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Re: Re: Re: Re: Re: Re: fastpitch softball


Posted by: justin (justinrittman007@sbcglobal.net) on Tue Dec 22 21:09:28 2009


> The average fastpitch pitcher throws at about 73-76 mph while the top pitchers will throw in excess of 82-85mph but not every time (excluding changeups). The years before my retirement I kept tags on the top pitchers and they were throwing consistently about 78-80mph so I will use 80mph. In the major leagues the top fastballers (Randy Johnson, Clemons) will throw 93-98mph consistently. Now the baseball pitchers speed is not so important for reaction time as it is a comparison for what a fastpitch batter must face when he hits.
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> > > > The distance for a fastpitch pitcher delivery point will be 40ft due to the fact that the release point is at the hip. Most pitchers hips are at about 6ft in front of the rubber on release, the distance for a baseball pitcher will be at 53ft since the release point is ahead of the front foot. You could argue this with me a bit but I will try to be on the side of caution.
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> > > > An 80mph pitch is 117.33 ft/second which gives the batter standing 40ft from the release point .341 of a second to hit the ball. A 95mph pitch is 139.33 ft/sec, which gives the batter standing 53ft from the release point .380 of a second to hit the ball. A baseball pitcher would have to throw the ball 155.42 ft/sec to accomplish the .341 reaction time for the baseball batter. This equates to a 106 mph fastball.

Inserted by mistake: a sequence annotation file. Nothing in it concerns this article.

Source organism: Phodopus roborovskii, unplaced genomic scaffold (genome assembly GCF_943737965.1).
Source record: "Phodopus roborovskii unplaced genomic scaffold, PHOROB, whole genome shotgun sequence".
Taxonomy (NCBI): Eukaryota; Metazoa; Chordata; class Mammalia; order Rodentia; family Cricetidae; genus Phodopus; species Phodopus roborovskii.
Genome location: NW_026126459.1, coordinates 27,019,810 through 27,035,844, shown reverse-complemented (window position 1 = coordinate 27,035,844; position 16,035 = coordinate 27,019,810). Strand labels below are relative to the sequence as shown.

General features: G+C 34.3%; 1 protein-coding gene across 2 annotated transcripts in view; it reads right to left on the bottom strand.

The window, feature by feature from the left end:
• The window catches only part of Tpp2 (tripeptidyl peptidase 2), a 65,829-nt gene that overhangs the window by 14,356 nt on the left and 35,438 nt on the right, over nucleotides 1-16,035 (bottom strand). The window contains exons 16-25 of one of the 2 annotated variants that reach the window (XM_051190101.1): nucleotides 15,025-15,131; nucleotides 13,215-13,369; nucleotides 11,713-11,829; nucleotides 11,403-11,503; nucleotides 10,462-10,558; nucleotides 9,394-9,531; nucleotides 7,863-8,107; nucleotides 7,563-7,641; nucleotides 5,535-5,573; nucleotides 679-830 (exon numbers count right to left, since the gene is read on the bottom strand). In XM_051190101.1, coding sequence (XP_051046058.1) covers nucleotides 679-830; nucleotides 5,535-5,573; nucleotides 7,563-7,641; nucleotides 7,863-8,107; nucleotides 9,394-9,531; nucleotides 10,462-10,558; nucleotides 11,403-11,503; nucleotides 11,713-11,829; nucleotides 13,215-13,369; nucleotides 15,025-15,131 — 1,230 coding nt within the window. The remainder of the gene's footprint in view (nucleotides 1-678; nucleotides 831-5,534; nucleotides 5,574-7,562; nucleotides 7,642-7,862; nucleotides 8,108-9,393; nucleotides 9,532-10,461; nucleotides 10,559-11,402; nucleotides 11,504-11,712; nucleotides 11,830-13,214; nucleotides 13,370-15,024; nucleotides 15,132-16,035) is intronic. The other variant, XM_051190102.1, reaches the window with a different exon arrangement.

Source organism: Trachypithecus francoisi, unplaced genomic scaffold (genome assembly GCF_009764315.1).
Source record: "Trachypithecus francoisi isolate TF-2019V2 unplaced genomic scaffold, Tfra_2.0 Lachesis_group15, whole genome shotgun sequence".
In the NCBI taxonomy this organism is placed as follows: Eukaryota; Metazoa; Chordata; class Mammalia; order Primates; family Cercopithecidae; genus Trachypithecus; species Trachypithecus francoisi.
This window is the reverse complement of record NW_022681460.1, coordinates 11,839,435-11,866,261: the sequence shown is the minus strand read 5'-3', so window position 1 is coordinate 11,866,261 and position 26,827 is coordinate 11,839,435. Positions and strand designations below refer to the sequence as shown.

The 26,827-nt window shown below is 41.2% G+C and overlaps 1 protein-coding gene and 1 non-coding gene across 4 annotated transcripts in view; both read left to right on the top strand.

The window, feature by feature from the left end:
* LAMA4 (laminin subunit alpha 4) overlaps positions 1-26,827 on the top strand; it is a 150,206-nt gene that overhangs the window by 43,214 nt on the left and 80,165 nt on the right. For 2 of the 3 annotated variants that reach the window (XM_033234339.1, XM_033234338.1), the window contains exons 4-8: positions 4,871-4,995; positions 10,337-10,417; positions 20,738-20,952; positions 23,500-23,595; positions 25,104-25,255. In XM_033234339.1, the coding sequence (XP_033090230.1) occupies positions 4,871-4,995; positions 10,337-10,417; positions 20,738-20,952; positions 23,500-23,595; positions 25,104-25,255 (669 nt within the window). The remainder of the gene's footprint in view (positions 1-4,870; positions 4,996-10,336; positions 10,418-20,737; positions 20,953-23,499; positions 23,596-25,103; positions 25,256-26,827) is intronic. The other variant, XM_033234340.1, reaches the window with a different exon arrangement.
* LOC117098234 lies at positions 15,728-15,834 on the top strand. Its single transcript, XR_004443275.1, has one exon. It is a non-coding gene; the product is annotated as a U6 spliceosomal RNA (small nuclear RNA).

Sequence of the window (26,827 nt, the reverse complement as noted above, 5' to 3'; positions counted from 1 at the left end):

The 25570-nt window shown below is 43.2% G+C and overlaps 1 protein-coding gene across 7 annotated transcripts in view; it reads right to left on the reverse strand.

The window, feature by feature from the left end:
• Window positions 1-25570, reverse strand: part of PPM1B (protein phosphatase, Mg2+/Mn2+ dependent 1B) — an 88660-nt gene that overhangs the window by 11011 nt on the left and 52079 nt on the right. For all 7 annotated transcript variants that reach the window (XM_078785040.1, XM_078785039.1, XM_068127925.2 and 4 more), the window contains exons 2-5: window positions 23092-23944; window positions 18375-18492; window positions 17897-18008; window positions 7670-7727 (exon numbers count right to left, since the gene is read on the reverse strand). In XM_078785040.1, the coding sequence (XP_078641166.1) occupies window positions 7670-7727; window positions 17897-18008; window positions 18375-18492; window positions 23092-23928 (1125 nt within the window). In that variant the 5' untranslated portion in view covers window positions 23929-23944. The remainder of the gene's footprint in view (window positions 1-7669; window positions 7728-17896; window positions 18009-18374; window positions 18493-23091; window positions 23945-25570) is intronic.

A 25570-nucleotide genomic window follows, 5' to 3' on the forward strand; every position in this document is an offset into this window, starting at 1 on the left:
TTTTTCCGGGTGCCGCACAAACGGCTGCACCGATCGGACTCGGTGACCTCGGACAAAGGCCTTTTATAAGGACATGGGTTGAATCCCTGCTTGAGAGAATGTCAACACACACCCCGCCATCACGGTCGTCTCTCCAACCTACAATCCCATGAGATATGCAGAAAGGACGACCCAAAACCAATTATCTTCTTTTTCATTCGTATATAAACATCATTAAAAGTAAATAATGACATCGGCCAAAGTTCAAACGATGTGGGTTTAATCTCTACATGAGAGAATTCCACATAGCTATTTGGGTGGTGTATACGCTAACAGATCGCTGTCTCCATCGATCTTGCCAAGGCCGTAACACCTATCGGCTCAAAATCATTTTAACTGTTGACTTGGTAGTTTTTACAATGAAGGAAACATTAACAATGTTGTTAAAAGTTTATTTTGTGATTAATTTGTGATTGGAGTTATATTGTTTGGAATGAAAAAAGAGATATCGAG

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> > > > An 60MPH pitch from 36ft is 88ft/sec which give the batter .409 of a second to hit the ball. Which would be about 88MPH. However the top pitchers throw about 65MPH and this would equate to a 96MPH pitch.
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> > > Great numbers but I wonder when are those speeds being produced. Is it faster out of the pitchers hand or is it gaining or losing speed when it approaches the batter? That's why I believe that extra distance to pickup the ball in baseball vs. fp has to make hitting the baseball a little easier. Of course ball movement then throws a whole nother set of circumstances into the pot. Oh well, fun to talk about.
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> > > A couple of variables which have been discussed in other forums may also apply:
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> > 1) The FP batter sees the ball released from mid-thigh on an upward trajectory, which flattens and (normally) eventually moves down through the hitting zone. Obviously, the BB trajectory is straight down. Many feel the arcing trajectory of the FP pitch increases difficulty.